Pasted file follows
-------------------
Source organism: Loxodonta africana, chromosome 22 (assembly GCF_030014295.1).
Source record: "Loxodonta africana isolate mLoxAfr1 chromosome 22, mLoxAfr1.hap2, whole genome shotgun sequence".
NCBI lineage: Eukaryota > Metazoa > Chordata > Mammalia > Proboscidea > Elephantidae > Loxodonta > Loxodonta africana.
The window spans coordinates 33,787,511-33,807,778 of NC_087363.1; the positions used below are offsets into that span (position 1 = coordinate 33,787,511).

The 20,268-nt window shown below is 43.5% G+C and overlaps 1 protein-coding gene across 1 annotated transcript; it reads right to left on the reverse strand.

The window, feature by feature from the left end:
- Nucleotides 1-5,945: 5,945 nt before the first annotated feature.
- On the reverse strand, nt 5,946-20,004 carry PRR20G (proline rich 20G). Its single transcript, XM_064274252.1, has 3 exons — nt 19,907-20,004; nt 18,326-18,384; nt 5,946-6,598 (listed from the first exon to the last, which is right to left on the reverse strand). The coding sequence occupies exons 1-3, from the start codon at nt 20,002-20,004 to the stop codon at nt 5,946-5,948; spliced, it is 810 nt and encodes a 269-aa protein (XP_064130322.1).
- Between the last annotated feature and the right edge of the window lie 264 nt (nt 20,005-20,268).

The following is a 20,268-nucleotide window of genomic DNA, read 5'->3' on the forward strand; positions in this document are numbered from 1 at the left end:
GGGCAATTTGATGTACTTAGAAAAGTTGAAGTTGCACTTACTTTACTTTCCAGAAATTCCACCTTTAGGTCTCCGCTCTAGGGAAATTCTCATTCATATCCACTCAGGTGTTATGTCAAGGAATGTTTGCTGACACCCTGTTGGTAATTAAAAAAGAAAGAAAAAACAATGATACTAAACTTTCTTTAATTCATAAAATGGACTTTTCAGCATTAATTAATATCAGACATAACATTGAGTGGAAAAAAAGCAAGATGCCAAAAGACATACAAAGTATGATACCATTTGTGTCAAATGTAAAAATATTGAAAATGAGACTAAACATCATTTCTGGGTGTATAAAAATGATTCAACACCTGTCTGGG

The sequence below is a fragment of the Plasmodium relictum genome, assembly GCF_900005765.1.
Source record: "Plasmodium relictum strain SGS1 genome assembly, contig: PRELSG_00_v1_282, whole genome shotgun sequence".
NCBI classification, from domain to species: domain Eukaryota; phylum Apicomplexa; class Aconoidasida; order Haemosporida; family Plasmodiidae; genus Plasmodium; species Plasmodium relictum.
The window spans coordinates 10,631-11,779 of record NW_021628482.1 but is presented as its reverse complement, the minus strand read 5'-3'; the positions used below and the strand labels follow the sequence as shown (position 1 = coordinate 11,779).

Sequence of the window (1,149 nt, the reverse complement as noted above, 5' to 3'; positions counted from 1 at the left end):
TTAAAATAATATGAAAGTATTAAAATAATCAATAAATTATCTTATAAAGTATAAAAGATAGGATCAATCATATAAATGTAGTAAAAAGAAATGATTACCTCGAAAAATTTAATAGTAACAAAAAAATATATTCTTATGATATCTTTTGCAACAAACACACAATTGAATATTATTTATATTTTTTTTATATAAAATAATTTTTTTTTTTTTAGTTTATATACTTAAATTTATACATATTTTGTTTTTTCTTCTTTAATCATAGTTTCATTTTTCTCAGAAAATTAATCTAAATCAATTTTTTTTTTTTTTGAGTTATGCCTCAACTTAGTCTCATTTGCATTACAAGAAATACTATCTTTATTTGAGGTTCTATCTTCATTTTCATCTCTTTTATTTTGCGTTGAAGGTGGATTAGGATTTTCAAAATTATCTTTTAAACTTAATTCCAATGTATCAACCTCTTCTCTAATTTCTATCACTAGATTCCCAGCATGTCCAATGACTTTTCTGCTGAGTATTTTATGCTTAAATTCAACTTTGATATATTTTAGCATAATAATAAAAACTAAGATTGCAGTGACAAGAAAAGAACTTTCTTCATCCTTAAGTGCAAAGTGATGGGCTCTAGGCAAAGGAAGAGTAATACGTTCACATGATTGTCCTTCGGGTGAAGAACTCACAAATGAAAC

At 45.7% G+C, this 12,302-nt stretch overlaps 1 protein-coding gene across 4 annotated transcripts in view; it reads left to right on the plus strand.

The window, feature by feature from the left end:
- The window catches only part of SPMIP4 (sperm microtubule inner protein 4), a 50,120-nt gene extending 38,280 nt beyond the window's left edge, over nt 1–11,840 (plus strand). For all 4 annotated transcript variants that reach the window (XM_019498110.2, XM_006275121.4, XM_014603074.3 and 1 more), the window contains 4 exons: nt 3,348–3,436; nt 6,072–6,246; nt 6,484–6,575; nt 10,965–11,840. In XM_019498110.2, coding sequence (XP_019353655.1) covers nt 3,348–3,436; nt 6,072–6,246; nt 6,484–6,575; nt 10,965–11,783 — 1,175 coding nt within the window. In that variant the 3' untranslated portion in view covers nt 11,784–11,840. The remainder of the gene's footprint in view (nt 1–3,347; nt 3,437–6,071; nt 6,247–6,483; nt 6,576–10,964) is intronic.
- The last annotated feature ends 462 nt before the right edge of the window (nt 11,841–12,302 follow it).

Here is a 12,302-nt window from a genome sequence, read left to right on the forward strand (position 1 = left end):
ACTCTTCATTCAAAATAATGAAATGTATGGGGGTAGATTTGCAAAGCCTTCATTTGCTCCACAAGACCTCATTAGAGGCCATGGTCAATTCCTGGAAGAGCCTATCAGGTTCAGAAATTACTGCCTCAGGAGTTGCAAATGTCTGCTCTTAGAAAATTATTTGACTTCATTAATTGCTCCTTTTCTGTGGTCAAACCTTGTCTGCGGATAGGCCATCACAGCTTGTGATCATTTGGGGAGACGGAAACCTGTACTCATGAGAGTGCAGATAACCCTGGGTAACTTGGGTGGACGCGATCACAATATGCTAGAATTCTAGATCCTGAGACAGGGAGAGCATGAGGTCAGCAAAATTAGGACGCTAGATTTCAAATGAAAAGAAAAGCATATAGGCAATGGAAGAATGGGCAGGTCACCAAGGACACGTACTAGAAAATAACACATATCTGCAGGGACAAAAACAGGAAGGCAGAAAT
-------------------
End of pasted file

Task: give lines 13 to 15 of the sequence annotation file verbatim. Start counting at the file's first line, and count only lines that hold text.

Source record: "Plasmodium relictum strain SGS1 genome assembly, contig: PRELSG_00_v1_282, whole genome shotgun sequence".
NCBI classification, from domain to species: domain Eukaryota; phylum Apicomplexa; class Aconoidasida; order Haemosporida; family Plasmodiidae; genus Plasmodium; species Plasmodium relictum.
The window spans coordinates 10,631-11,779 of record NW_021628482.1 but is presented as its reverse complement, the minus strand read 5'-3'; the positions used below and the strand labels follow the sequence as shown (position 1 = coordinate 11,779).